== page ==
If the compost at hand is still a bit too fresh, incorporate some air by turning with a shovel.  Dumping a bag onto a tarp or into a wheelbarrow will add air, as well.  Let it sit a couple of days, then check progress.  Keep “fluffing” the compost until it’s ready for use.

And don’t forget to add a bit of compost to container mixes, backfill, and other non-crop uses.  Follow manufacturer instructions, especially about amounts to use.  Depending on the feedstocks that make up the blend, some compost products may be richer than others.  Here’s the link to McGill’s use recommendations.

Most plants will welcome a little mid-season pick-me-up, too.  Simply sprinkle a little compost on top of a container’s soil layer, use as a side-dressing for row crops, or add a dusting over lawns.  Water in or lightly rake.

Find a composting facility – then what?

As frustrating as it may be, even if you can find a composting facility near you, its presence may not guarantee your ability to recycle even the most common household organics.  Facilities that accept compostable resins are rarer still, and it might be best to buy recyclable plastics, instead.  

In the world of waste-related search terms, this one – “find a composting facility near me” (or some variant thereof) — is not unusual. People are actively searching for ways to recycle food waste, compostable serviceware and packaging, and other organics.  

Unfortunately, the fact that a composting facility may be operating near you does not guarantee your ability to recycle all organics via composting.

For individual households, composting options for food waste beyond the backyard may still be limited.  According to industry resources, more than half of the composting facilities in the US only accept yard waste.

Of those operations equipped to handle more challenging materials – like food waste – some will be large operations like McGill that specialize in services to high-volume generators only.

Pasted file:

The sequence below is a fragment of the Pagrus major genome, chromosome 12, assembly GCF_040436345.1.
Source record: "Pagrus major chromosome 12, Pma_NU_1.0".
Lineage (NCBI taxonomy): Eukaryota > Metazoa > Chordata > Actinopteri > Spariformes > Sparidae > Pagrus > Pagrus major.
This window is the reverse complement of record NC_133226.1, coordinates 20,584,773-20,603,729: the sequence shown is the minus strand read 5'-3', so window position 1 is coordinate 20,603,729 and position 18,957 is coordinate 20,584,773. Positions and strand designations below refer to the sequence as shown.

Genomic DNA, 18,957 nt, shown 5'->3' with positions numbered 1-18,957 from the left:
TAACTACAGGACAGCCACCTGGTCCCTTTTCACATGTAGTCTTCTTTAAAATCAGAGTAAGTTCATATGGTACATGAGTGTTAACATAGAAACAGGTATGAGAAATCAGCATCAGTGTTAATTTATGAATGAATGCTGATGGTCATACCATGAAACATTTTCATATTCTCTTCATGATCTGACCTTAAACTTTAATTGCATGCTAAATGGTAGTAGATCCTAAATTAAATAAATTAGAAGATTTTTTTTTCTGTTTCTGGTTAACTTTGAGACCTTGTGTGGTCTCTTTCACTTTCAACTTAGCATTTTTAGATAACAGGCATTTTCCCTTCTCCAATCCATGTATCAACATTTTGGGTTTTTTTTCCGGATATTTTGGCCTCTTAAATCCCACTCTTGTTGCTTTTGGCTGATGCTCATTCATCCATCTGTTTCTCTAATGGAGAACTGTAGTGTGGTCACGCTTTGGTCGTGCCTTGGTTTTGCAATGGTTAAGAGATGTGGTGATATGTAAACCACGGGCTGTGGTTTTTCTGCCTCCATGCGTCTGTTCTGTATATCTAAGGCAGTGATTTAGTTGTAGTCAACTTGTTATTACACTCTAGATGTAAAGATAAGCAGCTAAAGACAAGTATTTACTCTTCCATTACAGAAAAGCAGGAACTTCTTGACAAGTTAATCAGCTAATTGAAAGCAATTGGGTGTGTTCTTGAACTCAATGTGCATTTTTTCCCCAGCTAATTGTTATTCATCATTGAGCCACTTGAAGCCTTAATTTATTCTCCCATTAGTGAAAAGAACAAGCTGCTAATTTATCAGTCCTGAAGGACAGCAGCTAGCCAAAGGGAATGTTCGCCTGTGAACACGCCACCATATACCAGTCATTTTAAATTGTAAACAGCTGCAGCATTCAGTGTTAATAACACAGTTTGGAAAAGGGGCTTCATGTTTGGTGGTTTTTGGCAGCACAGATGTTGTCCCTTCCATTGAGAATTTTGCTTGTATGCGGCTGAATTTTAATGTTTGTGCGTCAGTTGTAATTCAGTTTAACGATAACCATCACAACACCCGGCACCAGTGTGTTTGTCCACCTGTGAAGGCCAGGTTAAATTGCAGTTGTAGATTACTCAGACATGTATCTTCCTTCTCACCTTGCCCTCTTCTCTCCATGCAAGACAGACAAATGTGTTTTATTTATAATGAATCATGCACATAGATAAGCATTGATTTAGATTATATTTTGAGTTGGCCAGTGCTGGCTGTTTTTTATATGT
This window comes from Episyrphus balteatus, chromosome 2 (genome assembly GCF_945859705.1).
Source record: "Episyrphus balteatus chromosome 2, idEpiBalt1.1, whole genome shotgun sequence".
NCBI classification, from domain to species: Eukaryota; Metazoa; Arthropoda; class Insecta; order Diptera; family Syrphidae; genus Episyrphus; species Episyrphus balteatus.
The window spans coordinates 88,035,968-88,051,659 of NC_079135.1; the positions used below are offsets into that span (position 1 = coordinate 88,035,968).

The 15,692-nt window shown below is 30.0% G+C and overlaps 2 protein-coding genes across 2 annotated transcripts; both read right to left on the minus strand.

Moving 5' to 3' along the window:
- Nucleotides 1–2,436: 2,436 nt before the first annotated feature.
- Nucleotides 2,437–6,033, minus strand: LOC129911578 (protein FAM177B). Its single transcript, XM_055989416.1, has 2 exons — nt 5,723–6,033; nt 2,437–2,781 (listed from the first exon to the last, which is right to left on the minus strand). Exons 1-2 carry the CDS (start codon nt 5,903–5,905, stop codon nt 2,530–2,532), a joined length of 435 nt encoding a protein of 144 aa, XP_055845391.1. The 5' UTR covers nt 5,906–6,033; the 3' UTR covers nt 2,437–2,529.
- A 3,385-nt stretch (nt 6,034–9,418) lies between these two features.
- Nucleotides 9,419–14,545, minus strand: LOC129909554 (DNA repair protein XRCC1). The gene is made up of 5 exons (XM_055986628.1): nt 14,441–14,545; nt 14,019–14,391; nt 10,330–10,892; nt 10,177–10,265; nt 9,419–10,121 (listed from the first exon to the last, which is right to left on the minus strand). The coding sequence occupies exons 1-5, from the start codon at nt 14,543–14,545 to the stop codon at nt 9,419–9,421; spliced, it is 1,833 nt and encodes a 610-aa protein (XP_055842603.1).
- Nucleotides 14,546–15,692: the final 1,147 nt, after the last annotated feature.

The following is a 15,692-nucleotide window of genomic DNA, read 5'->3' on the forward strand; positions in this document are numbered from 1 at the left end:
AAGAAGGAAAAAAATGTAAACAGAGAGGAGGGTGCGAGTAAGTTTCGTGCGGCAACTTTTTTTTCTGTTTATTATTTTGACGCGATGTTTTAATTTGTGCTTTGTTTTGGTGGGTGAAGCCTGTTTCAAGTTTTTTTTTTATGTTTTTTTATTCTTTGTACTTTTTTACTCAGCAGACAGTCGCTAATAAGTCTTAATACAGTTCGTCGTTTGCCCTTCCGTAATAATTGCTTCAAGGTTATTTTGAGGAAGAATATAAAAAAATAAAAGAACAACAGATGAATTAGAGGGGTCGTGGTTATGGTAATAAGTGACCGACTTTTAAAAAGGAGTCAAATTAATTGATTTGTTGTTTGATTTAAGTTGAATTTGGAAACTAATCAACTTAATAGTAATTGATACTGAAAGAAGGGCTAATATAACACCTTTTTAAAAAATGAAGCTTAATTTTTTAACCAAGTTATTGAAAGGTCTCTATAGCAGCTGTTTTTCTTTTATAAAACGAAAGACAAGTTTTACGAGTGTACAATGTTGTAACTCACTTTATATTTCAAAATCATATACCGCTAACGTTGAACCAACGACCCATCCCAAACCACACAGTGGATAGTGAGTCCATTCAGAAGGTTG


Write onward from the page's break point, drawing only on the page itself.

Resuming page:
Other composting operations may be able to compost the actual food, but not the compostable plates on which it was served.

Relatively new to the industry are a growing number of entrepreneurs offering door-to-door food waste collection outside of the municipal disposal system.  Some transport the food to larger composting facilities; some will operate their own food composting systems.  But this is very much an emerging service, mostly in larger metropolitan areas.

Wish-cycling won’t make it so

Wish-cycling describes the practice of tossing anything designed to be recycled into the recycling bin, hoping someone on down the line will figure out where it is supposed to go.

Sadly, this isn’t the way recycling (including composting) works.  Until the day when scanners and robots take over sorting lines, households and businesses must pay attention to separation guidelines.

There is no such thing as a universal recycling mandate.  Every jurisdiction will have its own list of what can or cannot be diverted from the landfill or incinerator.

That list can depend on many factors.  Distance from the recycling facility, current prices for and availability of recycled feedstocks or recycling services, and other considerations influence the recycling options for any given community.